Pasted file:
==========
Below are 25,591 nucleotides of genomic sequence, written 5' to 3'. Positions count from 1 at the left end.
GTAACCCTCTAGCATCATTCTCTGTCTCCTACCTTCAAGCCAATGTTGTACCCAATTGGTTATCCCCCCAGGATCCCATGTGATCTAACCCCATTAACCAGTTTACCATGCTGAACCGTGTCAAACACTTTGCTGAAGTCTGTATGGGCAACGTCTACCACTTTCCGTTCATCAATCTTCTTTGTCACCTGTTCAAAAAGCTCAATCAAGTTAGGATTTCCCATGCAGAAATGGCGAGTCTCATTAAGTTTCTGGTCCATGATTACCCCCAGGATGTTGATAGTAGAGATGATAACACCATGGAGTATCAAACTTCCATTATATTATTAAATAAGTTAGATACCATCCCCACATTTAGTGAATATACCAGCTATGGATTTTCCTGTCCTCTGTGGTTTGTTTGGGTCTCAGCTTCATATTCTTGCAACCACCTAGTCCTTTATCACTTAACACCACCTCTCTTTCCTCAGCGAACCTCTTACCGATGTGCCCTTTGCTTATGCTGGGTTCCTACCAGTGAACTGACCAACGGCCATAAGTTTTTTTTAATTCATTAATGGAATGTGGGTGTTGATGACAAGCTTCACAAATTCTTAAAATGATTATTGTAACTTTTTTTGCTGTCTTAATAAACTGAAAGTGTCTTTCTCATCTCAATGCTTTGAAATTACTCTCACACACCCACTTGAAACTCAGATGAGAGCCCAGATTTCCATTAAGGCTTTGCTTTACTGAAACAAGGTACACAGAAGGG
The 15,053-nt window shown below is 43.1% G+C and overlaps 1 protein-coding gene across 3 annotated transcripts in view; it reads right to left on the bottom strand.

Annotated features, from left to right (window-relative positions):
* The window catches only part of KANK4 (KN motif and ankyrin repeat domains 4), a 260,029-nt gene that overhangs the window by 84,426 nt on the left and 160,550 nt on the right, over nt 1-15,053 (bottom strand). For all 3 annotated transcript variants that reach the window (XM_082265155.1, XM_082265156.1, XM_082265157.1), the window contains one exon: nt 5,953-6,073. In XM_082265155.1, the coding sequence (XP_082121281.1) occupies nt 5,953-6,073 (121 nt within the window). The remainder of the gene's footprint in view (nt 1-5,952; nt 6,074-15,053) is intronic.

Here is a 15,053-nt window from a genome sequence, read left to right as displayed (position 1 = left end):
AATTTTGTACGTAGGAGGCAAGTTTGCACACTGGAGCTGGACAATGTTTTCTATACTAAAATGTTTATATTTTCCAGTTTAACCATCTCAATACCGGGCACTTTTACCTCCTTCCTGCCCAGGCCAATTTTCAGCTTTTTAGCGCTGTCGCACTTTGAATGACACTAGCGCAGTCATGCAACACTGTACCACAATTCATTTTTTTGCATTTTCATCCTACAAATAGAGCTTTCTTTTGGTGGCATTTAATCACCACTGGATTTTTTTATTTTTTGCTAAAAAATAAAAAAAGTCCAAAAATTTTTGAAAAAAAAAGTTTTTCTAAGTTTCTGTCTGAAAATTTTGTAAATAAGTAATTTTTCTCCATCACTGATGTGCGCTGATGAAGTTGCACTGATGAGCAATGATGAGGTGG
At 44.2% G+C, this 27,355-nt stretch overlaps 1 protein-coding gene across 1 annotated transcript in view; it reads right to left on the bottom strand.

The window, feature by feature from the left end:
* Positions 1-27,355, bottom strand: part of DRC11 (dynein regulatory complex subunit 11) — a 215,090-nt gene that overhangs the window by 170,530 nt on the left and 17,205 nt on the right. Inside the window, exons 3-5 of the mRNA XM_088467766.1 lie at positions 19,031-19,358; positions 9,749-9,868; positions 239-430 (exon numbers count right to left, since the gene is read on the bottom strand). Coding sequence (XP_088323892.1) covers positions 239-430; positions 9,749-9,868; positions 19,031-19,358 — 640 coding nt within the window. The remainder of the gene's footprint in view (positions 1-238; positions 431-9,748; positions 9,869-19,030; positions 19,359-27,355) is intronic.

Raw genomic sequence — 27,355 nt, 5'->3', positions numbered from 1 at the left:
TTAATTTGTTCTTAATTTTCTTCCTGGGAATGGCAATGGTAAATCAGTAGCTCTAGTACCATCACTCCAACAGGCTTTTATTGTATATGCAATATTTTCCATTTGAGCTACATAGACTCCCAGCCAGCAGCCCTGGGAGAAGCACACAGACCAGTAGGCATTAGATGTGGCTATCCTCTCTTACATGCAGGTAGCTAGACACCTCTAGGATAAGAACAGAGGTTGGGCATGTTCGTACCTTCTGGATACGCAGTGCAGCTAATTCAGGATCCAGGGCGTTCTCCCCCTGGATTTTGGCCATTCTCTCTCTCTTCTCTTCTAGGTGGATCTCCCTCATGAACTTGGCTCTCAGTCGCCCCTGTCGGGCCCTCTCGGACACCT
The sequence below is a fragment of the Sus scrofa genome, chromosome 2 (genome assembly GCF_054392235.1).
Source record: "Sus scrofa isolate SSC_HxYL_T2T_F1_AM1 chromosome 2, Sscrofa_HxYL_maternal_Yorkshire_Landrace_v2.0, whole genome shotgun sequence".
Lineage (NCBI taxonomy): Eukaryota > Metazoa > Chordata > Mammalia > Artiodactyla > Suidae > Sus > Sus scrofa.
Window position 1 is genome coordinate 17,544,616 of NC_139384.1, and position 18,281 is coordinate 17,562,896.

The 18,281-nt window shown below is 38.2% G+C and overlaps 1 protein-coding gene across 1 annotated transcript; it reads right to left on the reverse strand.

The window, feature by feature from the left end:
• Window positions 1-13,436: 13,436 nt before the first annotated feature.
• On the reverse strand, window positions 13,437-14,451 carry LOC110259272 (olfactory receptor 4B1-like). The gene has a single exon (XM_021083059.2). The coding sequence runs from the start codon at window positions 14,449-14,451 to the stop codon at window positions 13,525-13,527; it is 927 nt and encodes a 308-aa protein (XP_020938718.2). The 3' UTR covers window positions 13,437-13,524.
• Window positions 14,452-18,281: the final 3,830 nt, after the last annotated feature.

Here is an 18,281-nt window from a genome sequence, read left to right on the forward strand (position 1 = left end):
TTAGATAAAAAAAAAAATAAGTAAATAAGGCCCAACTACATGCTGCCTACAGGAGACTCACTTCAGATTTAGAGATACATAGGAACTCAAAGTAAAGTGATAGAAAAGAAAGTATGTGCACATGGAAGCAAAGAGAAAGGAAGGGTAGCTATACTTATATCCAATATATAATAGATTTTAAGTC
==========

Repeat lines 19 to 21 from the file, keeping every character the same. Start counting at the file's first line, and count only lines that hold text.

• Window positions 1-13,436: 13,436 nt before the first annotated feature.
• On the reverse strand, window positions 13,437-14,451 carry LOC110259272 (olfactory receptor 4B1-like). The gene has a single exon (XM_021083059.2). The coding sequence runs from the start codon at window positions 14,449-14,451 to the stop codon at window positions 13,525-13,527; it is 927 nt and encodes a 308-aa protein (XP_020938718.2). The 3' UTR covers window positions 13,437-13,524.
• Window positions 14,452-18,281: the final 3,830 nt, after the last annotated feature.